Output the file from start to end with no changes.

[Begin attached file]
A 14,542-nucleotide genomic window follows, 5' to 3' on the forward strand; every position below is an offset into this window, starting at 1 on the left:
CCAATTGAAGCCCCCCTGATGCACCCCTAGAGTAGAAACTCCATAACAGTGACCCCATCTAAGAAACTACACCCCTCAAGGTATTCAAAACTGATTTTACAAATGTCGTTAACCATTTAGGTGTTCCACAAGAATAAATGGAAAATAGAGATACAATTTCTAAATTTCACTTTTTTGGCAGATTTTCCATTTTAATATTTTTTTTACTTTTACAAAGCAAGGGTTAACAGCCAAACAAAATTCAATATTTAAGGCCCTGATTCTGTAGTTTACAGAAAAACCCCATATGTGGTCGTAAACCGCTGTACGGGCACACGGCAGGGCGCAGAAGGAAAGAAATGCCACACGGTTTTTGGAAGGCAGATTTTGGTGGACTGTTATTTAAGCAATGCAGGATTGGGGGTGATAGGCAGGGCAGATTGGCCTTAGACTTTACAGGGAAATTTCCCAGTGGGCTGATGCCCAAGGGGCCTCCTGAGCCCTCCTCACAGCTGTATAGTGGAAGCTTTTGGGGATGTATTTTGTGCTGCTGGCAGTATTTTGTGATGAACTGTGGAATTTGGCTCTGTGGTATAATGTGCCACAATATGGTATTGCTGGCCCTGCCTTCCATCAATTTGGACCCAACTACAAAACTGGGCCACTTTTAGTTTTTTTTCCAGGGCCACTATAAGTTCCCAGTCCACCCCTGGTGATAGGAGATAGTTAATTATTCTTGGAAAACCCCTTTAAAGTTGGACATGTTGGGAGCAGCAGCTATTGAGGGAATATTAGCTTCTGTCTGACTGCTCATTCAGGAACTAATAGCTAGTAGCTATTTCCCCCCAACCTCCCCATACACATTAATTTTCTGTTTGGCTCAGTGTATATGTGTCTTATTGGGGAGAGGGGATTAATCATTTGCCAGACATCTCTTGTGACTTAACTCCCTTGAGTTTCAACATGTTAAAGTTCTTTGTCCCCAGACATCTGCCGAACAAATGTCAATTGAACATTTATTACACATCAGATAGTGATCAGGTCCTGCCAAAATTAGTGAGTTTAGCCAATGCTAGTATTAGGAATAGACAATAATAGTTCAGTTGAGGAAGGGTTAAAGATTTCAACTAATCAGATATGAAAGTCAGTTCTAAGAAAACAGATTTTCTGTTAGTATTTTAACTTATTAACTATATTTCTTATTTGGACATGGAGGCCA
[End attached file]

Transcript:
A 14,542-nucleotide genomic window follows, 5' to 3' on the forward strand; every position below is an offset into this window, starting at 1 on the left:
CCAATTGAAGCCCCCCTGATGCACCCCTAGAGTAGAAACTCCATAACAGTGACCCCATCTAAGAAACTACACCCCTCAAGGTATTCAAAACTGATTTTACAAATGTCGTTAACCATTTAGGTGTTCCACAAGAATAAATGGAAAATAGAGATACAATTTCTAAATTTCACTTTTTTGGCAGATTTTCCATTTTAATATTTTTTTTACTTTTACAAAGCAAGGGTTAACAGCCAAACAAAATTCAATATTTAAGGCCCTGATTCTGTAGTTTACAGAAAAACCCCATATGTGGTCGTAAACCGCTGTACGGGCACACGGCAGGGCGCAGAAGGAAAGAAATGCCACACGGTTTTTGGAAGGCAGATTTTGGTGGACTGTTATTTAAGCAATGCAGGATTGGGGGTGATAGGCAGGGCAGATTGGCCTTAGACTTTACAGGGAAATTTCCCAGTGGGCTGATGCCCAAGGGGCCTCCTGAGCCCTCCTCACAGCTGTATAGTGGAAGCTTTTGGGGATGTATTTTGTGCTGCTGGCAGTATTTTGTGATGAACTGTGGAATTTGGCTCTGTGGTATAATGTGCCACAATATGGTATTGCTGGCCCTGCCTTCCATCAATTTGGACCCAACTACAAAACTGGGCCACTTTTAGTTTTTTTTCCAGGGCCACTATAAGTTCCCAGTCCACCCCTGGTGATAGGAGATAGTTAATTATTCTTGGAAAACCCCTTTAAAGTTGGACATGTTGGGAGCAGCAGCTATTGAGGGAATATTAGCTTCTGTCTGACTGCTCATTCAGGAACTAATAGCTAGTAGCTATTTCCCCCCAACCTCCCCATACACATTAATTTTCTGTTTGGCTCAGTGTATATGTGTCTTATTGGGGAGAGGGGATTAATCATTTGCCAGACATCTCTTGTGACTTAACTCCCTTGAGTTTCAACATGTTAAAGTTCTTTGTCCCCAGACATCTGCCGAACAAATGTCAATTGAACATTTATTACACATCAGATAGTGATCAGGTCCTGCCAAAATTAGTGAGTTTAGCCAATGCTAGTATTAGGAATAGACAATAATAGTTCAGTTGAGGAAGGGTTAAAGATTTCAACTAATCAGATATGAAAGTCAGTTCTAAGAAAACAGATTTTCTGTTAGTATTTTAACTTATTAACTATATTTCTTATTTGGACATGGAGGCCA